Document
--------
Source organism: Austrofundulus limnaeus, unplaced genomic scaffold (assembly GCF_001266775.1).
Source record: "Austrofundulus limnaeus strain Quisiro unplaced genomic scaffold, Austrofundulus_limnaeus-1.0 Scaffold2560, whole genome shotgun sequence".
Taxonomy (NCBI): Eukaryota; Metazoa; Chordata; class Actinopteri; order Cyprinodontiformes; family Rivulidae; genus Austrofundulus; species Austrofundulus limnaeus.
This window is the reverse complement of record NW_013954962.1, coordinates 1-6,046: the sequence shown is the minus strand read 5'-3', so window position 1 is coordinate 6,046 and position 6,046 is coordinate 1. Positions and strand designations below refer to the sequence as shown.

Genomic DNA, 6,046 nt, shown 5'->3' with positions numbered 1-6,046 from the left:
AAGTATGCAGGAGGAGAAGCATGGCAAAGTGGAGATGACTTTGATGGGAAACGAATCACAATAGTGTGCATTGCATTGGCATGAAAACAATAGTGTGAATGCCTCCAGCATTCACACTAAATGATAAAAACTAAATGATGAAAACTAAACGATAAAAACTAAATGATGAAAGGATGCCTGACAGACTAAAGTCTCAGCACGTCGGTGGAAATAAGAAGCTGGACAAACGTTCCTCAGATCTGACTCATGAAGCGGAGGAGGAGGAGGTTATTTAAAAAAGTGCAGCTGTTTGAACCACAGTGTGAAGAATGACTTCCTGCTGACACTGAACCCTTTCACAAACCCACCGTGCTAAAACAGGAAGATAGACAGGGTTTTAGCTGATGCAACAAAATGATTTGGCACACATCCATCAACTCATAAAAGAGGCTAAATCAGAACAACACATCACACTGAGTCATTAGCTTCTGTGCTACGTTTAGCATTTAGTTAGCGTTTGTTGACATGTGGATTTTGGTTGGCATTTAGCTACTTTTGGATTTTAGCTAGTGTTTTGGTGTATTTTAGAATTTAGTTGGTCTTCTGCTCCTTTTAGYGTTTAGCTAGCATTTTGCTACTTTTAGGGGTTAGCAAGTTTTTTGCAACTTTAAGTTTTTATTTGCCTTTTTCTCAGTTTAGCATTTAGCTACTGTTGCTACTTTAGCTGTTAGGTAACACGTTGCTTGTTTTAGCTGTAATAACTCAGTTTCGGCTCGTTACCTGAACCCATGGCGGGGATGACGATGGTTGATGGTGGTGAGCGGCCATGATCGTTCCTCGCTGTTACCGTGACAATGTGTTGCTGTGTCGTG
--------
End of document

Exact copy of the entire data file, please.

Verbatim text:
Source organism: Austrofundulus limnaeus, unplaced genomic scaffold (assembly GCF_001266775.1).
Source record: "Austrofundulus limnaeus strain Quisiro unplaced genomic scaffold, Austrofundulus_limnaeus-1.0 Scaffold2560, whole genome shotgun sequence".
Taxonomy (NCBI): Eukaryota; Metazoa; Chordata; class Actinopteri; order Cyprinodontiformes; family Rivulidae; genus Austrofundulus; species Austrofundulus limnaeus.
This window is the reverse complement of record NW_013954962.1, coordinates 1-6,046: the sequence shown is the minus strand read 5'-3', so window position 1 is coordinate 6,046 and position 6,046 is coordinate 1. Positions and strand designations below refer to the sequence as shown.

Genomic DNA, 6,046 nt, shown 5'->3' with positions numbered 1-6,046 from the left:
AAGTATGCAGGAGGAGAAGCATGGCAAAGTGGAGATGACTTTGATGGGAAACGAATCACAATAGTGTGCATTGCATTGGCATGAAAACAATAGTGTGAATGCCTCCAGCATTCACACTAAATGATAAAAACTAAATGATGAAAACTAAACGATAAAAACTAAATGATGAAAGGATGCCTGACAGACTAAAGTCTCAGCACGTCGGTGGAAATAAGAAGCTGGACAAACGTTCCTCAGATCTGACTCATGAAGCGGAGGAGGAGGAGGTTATTTAAAAAAGTGCAGCTGTTTGAACCACAGTGTGAAGAATGACTTCCTGCTGACACTGAACCCTTTCACAAACCCACCGTGCTAAAACAGGAAGATAGACAGGGTTTTAGCTGATGCAACAAAATGATTTGGCACACATCCATCAACTCATAAAAGAGGCTAAATCAGAACAACACATCACACTGAGTCATTAGCTTCTGTGCTACGTTTAGCATTTAGTTAGCGTTTGTTGACATGTGGATTTTGGTTGGCATTTAGCTACTTTTGGATTTTAGCTAGTGTTTTGGTGTATTTTAGAATTTAGTTGGTCTTCTGCTCCTTTTAGYGTTTAGCTAGCATTTTGCTACTTTTAGGGGTTAGCAAGTTTTTTGCAACTTTAAGTTTTTATTTGCCTTTTTCTCAGTTTAGCATTTAGCTACTGTTGCTACTTTAGCTGTTAGGTAACACGTTGCTTGTTTTAGCTGTAATAACTCAGTTTCGGCTCGTTACCTGAACCCATGGCGGGGATGACGATGGTTGATGGTGGTGAGCGGCCATGATCGTTCCTCGCTGTTACCGTGACAATGTGTTGCTGTGTCGTG